Interxion opens second data centre in France to deliver much-needed services to Middle East and Africa

Mike HollandsMike Hollands is the connectivity segment director at Interxion. (Image source: Interxion)As Middle East countries seek to diversify from oil revenues, Europe’s leading provider of carrier and cloud-neutral collocation data centre services Interxion sees an increasingly attractive environment for telecoms and media industries in the region

Speaking with Technical Review Middle East after the official opening of the second data centre in France’s Marseille, Mike Hollands, connectivity segment director at Interxion, said that Oman and Muscat, in particular, has the potential to become a major hub for the region. However, there is a need for greater collaboration between the telecommunications providers in the different countries to enable simpler and lower costs of interconnection between one another before the region’s potential in this area can be fulfilled.

To meet the growing demand from domestic and international connectivity and content providers, Interxion officially opened the first phase of MRS2 in Marseille Fos Port. This is Interxion’s second data centre to further it as a hub to deliver required services and applications to Europe and further afield to Africa, the Middle East and Asia.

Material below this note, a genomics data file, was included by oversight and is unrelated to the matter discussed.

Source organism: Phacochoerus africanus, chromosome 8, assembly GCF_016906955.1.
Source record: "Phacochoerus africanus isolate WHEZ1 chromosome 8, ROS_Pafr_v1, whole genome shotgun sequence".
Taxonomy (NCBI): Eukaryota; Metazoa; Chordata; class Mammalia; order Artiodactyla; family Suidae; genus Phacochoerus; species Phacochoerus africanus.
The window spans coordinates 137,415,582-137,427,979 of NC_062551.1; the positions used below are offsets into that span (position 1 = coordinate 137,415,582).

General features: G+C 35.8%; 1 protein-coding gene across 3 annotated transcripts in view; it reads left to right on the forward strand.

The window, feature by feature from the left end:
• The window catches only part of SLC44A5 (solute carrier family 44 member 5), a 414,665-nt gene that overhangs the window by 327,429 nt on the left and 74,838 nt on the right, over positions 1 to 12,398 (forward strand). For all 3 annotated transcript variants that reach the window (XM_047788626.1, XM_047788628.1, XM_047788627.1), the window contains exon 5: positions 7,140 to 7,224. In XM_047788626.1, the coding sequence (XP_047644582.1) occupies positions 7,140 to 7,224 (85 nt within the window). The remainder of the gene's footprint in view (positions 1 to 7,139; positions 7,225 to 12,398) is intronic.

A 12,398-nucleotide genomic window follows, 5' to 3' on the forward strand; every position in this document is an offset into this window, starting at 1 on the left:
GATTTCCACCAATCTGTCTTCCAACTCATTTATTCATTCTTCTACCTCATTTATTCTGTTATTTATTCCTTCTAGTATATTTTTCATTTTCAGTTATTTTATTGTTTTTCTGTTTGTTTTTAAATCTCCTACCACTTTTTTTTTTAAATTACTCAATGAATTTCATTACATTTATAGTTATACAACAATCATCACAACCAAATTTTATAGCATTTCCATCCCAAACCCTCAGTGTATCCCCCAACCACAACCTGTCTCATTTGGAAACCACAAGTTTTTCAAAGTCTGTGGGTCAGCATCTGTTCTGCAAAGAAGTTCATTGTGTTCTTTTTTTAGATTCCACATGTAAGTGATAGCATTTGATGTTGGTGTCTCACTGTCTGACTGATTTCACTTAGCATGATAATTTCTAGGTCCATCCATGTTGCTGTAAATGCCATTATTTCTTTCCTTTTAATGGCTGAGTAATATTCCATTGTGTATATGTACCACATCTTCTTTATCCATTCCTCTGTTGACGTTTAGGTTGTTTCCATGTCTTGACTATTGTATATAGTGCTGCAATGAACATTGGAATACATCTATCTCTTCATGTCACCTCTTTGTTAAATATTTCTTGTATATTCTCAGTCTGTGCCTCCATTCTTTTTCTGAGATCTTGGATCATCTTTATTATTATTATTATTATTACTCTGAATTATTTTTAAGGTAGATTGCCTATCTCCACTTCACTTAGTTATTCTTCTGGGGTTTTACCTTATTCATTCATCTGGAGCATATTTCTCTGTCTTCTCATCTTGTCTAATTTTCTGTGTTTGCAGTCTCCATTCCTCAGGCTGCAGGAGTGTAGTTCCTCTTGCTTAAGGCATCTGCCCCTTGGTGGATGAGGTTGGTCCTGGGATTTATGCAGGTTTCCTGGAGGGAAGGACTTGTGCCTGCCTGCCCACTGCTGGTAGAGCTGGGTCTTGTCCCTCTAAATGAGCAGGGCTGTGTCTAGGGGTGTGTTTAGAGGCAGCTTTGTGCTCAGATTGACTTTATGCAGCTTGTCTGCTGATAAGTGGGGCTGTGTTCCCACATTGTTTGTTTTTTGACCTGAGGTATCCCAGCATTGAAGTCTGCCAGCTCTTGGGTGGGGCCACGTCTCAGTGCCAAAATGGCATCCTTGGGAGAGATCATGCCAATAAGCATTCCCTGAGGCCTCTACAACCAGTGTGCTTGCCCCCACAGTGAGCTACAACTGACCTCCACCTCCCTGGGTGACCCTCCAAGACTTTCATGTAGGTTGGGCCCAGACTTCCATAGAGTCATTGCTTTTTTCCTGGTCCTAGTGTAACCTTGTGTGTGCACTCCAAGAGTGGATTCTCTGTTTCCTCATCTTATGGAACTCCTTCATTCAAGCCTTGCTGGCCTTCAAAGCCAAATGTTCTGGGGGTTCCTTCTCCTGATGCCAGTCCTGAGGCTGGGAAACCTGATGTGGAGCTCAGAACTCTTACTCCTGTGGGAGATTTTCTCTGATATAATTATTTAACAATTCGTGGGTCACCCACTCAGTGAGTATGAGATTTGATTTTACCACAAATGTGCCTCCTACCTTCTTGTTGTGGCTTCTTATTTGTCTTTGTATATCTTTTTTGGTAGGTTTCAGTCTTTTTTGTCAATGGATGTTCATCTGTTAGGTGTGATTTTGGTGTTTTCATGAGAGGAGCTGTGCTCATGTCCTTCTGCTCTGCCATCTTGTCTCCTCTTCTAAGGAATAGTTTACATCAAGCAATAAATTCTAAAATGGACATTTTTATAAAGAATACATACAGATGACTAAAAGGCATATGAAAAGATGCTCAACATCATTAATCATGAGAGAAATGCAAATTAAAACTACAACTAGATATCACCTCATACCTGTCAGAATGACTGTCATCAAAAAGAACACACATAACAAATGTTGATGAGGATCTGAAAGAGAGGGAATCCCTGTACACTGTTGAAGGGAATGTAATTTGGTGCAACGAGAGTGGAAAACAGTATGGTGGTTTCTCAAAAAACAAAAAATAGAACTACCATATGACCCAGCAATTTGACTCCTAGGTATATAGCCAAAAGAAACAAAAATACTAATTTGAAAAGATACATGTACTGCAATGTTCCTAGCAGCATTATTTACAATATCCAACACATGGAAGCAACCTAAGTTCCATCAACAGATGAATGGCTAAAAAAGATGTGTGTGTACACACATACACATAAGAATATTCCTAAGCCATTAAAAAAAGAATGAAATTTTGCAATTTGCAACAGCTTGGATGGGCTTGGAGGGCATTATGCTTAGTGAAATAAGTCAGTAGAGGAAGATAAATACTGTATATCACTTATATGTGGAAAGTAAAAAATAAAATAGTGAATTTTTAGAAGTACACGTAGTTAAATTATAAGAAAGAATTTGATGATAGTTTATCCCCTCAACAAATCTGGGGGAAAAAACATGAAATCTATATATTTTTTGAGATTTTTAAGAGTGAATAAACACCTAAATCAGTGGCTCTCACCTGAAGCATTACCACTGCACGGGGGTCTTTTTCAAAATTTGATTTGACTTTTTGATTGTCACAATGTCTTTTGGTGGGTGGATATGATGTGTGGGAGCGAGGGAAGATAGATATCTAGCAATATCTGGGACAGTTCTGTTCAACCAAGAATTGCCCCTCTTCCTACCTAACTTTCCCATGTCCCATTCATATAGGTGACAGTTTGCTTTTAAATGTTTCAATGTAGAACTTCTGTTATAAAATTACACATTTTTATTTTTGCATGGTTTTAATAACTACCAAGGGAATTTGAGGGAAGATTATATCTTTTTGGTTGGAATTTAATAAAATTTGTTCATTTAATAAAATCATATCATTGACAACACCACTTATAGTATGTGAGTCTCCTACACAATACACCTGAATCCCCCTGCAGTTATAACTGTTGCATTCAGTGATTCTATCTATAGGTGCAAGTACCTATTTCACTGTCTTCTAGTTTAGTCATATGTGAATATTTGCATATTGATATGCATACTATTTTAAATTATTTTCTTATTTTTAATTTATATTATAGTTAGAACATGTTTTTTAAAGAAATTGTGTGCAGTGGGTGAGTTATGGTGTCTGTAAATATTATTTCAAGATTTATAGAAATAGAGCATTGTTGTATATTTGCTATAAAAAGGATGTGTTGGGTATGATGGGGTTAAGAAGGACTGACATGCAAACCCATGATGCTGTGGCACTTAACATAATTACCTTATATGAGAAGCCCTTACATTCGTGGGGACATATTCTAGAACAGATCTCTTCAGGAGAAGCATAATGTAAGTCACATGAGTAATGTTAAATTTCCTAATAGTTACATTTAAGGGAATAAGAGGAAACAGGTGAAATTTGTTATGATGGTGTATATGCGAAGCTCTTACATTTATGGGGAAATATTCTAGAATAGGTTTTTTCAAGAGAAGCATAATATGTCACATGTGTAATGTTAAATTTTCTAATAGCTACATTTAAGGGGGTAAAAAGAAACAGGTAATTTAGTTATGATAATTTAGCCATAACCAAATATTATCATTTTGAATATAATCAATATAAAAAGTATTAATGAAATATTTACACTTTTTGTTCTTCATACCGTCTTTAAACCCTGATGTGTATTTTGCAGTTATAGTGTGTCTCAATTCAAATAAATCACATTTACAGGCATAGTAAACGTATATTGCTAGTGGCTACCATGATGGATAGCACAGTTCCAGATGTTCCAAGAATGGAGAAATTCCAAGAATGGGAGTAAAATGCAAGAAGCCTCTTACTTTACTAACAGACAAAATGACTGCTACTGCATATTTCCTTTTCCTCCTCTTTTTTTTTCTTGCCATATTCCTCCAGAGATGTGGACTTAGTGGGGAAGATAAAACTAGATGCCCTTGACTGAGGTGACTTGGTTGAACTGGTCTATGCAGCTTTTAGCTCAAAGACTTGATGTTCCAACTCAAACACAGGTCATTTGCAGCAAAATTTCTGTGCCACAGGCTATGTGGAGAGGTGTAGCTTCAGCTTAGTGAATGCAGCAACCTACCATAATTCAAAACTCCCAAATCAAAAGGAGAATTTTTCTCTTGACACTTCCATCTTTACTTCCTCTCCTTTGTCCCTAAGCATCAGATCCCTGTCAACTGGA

MRS2 is being built in three phases, which will offer customers 4,400 sq m of equipped space with over 7MW of available power. The new phase, which is now completed, consists of 700 sq m of equipped space, while the second will offer 1,900 sq m from Q2 2019. The capital expenditure associated with the construction of MRS2 as a whole is expected to be approximately US$89mn. 

Together with MRS1, the new data centre allows a campus configuration, giving customers a diversity of routes to ensure the resilience of their networks, as well as capacity for further expansion. 

According to the French company, Marseille has become the Mediterranean capital for telecoms, cloud and digital exchanges. Its geographical position as the landing point for 13 submarine telecommunications cables is a significant advantage. These cables, including some that are more than 20,000km long, connect Marseille to dozens of countries as far as Singapore and China. The city is, therefore, a crossroads of connectivity between southern Europe, Asia, Africa and the Middle East, and has become a strategic global hub for data exchange. This trend is still ongoing with the arrival of new submarine cable increasing the available network capacity in Marseille 

Hollands added that several Middle East telecommunications companies have now deployed points of presence (PoPs) in Interxion’s data centres in Marseille, using the subsea cable systems to construct diverse, resilient and low latency networks. These telecommunications companies include Etisalat, GBI, Gulfnet, Mobily, Nigsun, Omantel, Ooredoo Oman, Ooredoo Qatar, Saudi Telecom, Tamares Telecom, Taqnia Space, Telecom Egypt and Zain.

To read the full article, please look into the upcoming edition of Technical Review Annual Power Edition

 

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